I didn’t post about the passing of Studs Terkel, one of my few remaining heroes, because it didn’t seem to have any relation to the ambit of LH, but I am pleased to find, via Arnold Zwicky at the Log, that I am wrong: his writings were a great resource for linguists.
Studs Terkel, who died recently, at the age of 96, had a special place in the hearts of some linguists — those who were studying the syntax (and accompanying pragmatics) of colloquial Englsh, back in the old days, before very large corpora and automated search techniques were easily available.
There were essentially two says to investigate colloquial language non-anecdotally: collect your own corpora… or use other people’s corpora, collected for other purposes… Collecting your own corpora is hard work… Piggy-backing on other people’s corpora hugely simplifies the task.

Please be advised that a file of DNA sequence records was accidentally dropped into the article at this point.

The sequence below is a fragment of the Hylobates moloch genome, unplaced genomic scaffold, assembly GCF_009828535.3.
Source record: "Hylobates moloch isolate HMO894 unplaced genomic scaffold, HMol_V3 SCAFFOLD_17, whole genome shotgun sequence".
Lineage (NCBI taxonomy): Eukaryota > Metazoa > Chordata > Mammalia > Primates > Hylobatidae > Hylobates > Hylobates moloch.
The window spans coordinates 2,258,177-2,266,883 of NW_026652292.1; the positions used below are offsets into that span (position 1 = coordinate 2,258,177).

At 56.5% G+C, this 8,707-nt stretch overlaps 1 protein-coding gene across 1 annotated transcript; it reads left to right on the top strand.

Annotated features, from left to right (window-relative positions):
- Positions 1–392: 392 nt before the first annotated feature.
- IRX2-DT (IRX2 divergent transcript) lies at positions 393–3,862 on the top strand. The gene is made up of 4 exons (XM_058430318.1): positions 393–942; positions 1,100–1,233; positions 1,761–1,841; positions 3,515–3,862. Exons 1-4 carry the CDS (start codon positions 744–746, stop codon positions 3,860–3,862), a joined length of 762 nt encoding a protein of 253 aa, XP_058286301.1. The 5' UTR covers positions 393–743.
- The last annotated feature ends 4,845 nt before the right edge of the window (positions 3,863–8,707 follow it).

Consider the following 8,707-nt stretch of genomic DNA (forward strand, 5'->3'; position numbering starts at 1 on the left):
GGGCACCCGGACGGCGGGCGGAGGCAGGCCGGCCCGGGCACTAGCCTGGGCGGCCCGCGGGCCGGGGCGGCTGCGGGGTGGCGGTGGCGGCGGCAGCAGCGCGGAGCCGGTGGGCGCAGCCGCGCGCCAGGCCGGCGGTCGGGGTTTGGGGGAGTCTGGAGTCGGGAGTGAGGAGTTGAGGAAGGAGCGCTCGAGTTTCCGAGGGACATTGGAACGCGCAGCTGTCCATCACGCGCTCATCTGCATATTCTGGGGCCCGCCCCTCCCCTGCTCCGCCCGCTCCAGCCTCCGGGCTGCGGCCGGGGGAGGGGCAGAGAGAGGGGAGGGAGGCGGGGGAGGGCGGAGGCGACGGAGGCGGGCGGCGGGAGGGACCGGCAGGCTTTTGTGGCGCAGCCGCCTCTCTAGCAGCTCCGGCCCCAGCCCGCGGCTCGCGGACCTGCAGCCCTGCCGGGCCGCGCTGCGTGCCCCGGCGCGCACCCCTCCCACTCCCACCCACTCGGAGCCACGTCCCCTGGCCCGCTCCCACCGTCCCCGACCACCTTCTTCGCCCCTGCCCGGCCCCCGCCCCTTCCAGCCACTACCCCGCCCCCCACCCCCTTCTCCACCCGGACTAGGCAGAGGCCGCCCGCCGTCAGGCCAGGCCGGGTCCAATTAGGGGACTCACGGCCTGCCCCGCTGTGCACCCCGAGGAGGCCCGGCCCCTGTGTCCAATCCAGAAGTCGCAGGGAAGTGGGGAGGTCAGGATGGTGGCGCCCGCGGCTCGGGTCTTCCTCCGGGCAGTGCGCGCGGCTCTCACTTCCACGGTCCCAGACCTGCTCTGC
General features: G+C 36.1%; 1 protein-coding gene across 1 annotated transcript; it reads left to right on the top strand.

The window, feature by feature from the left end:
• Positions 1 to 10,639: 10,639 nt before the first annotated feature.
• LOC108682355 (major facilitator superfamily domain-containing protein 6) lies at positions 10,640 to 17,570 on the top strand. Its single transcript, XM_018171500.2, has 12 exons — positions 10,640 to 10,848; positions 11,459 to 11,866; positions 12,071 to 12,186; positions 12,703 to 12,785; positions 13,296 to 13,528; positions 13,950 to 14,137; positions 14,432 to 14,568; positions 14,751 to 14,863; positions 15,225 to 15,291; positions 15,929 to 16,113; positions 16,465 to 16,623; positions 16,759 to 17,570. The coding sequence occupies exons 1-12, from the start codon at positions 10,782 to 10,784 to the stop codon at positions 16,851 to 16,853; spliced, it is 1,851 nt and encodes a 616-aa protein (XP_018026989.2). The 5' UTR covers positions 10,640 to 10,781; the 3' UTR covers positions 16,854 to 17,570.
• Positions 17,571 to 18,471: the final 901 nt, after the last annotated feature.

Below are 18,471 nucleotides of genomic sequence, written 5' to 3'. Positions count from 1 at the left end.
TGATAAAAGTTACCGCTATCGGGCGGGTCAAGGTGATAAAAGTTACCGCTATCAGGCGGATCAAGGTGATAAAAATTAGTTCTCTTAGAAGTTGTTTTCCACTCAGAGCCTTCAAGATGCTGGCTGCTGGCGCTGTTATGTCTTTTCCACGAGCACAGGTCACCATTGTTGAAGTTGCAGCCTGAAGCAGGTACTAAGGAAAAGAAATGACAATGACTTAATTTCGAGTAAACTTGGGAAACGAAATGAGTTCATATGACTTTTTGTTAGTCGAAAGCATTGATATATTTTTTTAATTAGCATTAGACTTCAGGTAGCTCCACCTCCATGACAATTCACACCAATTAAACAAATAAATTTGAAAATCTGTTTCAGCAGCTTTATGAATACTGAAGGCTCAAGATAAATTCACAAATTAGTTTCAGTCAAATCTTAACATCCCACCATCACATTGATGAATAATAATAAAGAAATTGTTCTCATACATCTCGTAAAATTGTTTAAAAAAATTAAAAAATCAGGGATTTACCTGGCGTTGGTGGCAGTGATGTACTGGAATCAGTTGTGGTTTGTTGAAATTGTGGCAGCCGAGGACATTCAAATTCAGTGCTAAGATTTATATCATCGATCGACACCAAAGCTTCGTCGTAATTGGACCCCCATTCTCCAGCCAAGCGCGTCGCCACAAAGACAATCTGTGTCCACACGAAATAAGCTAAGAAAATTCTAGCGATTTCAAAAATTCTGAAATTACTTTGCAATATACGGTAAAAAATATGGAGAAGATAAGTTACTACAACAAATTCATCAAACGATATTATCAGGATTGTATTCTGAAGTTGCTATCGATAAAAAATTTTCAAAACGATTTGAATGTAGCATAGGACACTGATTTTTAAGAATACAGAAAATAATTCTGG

That’s where Studs Terkel comes in. He spent decades interviewing (mostly) ordinary people and publishing the conversations, and he was fantastic at establishing a rapport with the folks he interviewed. The result was a body of corpora that’s a goldmine of data for (some) linguists, from Division Street (1966) on….
In the old days, you still had to search through the texts by hand, mark all the relevant examples, code them, put them on index cards (so that they could later be sorted and counted on your living-room floor, or its equivalent); it helps a lot if the stuff you’re reading actually has some interest for you. … Studs’s books were a big help.
So thanks, Studs, not only for being a mensch and giving public voice to the hitherto voiceless, but for helping linguists do their work. You’ll be missed by even more people than I realized.